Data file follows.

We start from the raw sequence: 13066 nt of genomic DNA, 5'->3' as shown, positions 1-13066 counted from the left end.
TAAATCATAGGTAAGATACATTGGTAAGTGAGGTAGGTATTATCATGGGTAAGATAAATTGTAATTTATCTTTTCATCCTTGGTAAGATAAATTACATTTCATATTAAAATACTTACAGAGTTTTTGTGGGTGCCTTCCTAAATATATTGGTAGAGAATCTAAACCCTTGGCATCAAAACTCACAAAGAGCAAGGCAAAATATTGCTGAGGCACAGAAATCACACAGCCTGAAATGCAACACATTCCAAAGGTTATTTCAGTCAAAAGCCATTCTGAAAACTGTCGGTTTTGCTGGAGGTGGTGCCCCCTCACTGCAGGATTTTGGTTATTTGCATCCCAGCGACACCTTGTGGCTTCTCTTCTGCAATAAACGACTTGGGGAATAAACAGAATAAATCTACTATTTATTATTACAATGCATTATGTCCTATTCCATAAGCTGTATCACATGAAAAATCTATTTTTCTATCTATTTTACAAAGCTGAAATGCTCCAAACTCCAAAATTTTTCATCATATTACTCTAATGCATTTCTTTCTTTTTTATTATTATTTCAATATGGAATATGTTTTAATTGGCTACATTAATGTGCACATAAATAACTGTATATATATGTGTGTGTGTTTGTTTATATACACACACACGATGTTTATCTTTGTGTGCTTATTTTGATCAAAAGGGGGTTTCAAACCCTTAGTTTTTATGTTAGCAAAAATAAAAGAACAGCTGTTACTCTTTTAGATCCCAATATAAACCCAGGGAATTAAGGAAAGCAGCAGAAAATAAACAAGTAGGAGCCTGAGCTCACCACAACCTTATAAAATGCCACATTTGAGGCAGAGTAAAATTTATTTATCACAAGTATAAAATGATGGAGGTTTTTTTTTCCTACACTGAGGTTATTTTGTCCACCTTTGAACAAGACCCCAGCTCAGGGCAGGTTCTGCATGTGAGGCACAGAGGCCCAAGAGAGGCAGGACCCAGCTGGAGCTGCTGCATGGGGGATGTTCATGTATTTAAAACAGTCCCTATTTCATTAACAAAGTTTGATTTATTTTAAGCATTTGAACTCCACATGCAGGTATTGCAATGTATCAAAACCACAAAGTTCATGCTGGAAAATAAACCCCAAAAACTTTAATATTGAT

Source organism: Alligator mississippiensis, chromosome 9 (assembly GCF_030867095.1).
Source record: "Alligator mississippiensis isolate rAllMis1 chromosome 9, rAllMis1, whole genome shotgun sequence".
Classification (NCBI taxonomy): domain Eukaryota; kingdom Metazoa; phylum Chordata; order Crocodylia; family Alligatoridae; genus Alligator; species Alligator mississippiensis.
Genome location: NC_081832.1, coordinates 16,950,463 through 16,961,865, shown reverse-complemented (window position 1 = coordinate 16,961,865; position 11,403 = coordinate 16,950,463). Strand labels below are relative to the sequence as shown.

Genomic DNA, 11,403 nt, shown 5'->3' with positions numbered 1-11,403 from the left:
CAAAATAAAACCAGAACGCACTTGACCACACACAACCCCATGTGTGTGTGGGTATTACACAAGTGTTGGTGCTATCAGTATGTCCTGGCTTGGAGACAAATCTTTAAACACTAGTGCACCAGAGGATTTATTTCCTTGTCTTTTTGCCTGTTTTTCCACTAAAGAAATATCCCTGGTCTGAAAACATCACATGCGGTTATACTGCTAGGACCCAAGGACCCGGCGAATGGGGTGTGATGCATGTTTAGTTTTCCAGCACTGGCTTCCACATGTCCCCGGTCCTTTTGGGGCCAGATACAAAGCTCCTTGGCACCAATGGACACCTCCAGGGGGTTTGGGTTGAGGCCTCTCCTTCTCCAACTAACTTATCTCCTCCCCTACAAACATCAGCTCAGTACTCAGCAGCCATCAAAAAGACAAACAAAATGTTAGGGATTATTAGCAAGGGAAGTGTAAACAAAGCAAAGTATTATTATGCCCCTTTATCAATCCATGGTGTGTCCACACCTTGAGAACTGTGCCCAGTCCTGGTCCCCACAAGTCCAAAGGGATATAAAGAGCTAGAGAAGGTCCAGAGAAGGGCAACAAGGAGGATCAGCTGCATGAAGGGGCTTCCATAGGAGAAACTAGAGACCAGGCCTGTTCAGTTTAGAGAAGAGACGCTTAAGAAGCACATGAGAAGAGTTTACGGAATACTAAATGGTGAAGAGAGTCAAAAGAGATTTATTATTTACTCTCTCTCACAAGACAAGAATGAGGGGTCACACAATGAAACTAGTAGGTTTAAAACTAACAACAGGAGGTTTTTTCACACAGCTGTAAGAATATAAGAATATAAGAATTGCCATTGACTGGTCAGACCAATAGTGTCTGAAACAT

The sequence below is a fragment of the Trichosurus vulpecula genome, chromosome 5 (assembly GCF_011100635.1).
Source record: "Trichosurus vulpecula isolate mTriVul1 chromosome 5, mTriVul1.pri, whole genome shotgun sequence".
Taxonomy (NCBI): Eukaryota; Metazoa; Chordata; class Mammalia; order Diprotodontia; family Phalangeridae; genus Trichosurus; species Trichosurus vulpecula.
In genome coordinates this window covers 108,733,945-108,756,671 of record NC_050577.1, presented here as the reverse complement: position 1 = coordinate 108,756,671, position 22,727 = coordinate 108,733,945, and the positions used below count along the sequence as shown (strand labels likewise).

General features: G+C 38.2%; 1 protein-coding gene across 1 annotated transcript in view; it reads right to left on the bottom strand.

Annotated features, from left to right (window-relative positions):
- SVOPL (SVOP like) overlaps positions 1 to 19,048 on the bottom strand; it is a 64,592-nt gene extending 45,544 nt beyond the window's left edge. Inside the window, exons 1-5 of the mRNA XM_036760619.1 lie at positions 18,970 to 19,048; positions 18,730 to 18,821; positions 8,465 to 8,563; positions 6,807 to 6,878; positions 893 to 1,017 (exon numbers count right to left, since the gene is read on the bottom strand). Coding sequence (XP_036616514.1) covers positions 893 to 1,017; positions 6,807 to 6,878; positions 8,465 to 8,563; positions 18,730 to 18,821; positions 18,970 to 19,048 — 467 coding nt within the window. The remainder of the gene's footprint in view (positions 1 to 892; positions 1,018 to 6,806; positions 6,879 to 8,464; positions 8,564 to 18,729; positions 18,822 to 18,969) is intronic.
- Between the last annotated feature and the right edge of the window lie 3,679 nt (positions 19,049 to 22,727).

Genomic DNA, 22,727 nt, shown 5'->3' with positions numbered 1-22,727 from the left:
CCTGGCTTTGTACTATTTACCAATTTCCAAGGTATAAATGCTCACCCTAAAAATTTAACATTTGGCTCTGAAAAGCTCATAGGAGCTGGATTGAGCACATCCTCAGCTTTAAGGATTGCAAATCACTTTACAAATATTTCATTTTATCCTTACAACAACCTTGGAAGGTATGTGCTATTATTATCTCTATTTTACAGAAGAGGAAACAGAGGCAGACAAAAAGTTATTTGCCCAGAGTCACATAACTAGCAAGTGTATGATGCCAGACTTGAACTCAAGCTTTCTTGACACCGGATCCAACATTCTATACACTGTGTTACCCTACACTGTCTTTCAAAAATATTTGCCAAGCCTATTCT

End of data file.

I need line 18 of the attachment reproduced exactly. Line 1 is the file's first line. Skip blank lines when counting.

CCTGGCTTTGTACTATTTACCAATTTCCAAGGTATAAATGCTCACCCTAAAAATTTAACATTTGGCTCTGAAAAGCTCATAGGAGCTGGATTGAGCACATCCTCAGCTTTAAGGATTGCAAATCACTTTACAAATATTTCATTTTATCCTTACAACAACCTTGGAAGGTATGTGCTATTATTATCTCTATTTTACAGAAGAGGAAACAGAGGCAGACAAAAAGTTATTTGCCCAGAGTCACATAACTAGCAAGTGTATGATGCCAGACTTGAACTCAAGCTTTCTTGACACCGGATCCAACATTCTATACACTGTGTTACCCTACACTGTCTTTCAAAAATATTTGCCAAGCCTATTCT